CLARKS SUMMIT — A local McDonald's franchisee is now offering employees options for how to receive their pay, effective immediately.
Albert and Carol Mueller, owners of 16 local McDonald's restaurants, are now offering paper checks and direct deposit to employees to receive their pay.
The Muellers were sued by a former employee who asked for these same options, but was denied and told she had to use a company supplied debit card to be paid. The cards were issued by J.P. Morgan Chase.
Christina Mueller-Curran, owner operator and daughter of Albert and Carol Mueller, said the decision had nothing to do with the lawsuit filed by attorney Michael Cefalo on behalf of former employee Natalie Gunshannon.
“If people believe that the decision to change this policy had nothing to do with our lawsuit, then I have a bridge I'd like to sell them,” Cefalo said Monday.
The debit card carries with it several fees and Gunshannon felt she could receive less than minimum wage if she used the debit card and incurred the fees. She opted to quit her job.
“Well that's nice,” Gunshannon said when told of the policy change. “It would have been nice if they did this when I suggested that, but they didn't listen to me. I could have kept my job. Now it seems like damage control.”
Gunshannon, a 27-year-old single mother, said she is looking for another job.
Cefalo said the policy change doesn't have any effect on the lawsuit. He said more than 150 people have either called or emailed his office with complaints similar to Gunshannon's — that they have been forced to use a debit card to get paid with no other options.
“My client has indicated now that they got caught with their hands in the cookie jar, they are starting to pay people the way they should have — by check,” Cefalo said. “All of the people who have contacted us have been damaged by what has been done.”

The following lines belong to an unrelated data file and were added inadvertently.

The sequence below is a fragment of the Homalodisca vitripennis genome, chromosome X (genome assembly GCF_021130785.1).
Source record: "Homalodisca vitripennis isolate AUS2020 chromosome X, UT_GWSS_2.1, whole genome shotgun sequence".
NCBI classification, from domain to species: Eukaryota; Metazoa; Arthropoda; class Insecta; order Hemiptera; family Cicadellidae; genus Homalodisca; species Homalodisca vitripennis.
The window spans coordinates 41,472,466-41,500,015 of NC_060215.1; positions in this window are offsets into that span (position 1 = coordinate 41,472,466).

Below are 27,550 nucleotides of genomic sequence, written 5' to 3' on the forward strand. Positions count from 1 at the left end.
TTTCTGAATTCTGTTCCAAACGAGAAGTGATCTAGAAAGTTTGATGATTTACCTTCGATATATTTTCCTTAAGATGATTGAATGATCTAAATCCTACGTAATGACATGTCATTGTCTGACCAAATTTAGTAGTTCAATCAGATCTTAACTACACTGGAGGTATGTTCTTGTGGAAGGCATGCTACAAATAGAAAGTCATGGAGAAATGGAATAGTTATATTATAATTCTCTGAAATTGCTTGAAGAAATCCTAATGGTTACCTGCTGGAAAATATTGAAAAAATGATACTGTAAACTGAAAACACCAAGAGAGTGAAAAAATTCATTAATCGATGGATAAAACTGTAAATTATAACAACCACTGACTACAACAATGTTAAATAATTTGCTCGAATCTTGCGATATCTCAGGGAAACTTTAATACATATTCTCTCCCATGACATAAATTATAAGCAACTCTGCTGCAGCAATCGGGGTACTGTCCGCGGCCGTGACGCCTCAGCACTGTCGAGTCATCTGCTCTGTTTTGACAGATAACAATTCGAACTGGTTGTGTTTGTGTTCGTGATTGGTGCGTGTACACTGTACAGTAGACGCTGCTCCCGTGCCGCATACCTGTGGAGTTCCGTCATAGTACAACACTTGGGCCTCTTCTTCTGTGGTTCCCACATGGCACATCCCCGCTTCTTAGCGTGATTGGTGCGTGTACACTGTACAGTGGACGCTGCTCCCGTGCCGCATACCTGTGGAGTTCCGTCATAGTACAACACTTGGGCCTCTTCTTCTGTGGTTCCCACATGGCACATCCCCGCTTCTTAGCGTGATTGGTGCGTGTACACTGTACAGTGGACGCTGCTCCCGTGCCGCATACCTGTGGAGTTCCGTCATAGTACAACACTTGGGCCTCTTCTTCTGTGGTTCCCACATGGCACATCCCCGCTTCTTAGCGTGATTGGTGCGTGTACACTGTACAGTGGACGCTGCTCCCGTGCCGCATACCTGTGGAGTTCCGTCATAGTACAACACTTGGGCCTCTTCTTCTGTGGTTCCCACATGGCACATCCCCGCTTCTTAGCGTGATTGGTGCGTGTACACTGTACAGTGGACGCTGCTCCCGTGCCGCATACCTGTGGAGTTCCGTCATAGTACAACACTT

Cefalo said he doesn't know what the resolution is.
“We'll just wait and see what happens,” he said. “They are going to have to face their accusers. And we'll let a jury decide what should be done.”
Cefalo said the Muellers can issue all the statements they want, but getting paid with a debit card “just isn't fair.” He said the story has captured national attention.
Employees have options
Mueller-Curran said the company operates 16 McDonald's restaurants in Lackawanna, Luzerne and Lehigh counties. She said the company employs about 700 people. In Luzerne County, the Muellers operate McDonald's in Wyoming, Shavertown, Mountain Top and Hanover Township.
She said all employees will receive a selection form, on which they will designate and authorize the payment option they want.
“An important part of our value system has always been to provide our employees with convenient, free, and immediate access to their pay,” she said. “By expanding the options our employees have to receive their wages, they will be better able to meet their individual financial needs and preferences.”
Mueller-Curran said it became apparent that “some of our employees” wanted options on how they were to be paid other than the debit card.
“The lawsuit that has been filed had nothing to do with this decision,” she said. “Our number one priority is our employees. We want to make them happy.”
Mueller-Curran said the company had always paid by paper check then switched to the debit card because many of the employees did not have bank accounts and were being charged to cash their checks. She said the debit card was thought to be a better method of payment. She noted that many employees have not complained about the debit card method and the employees' wages can be accessed several ways without incurring fees.
She said her parents have been operating McDonald's franchises for more than 40 years in Northeastern Pennsylvania. She said they have given back to the communities they serve and remain committed to those communities.
“We've always been committed to giving back to the community,” she said. “We love the communities we operate in, our employees and our customers.”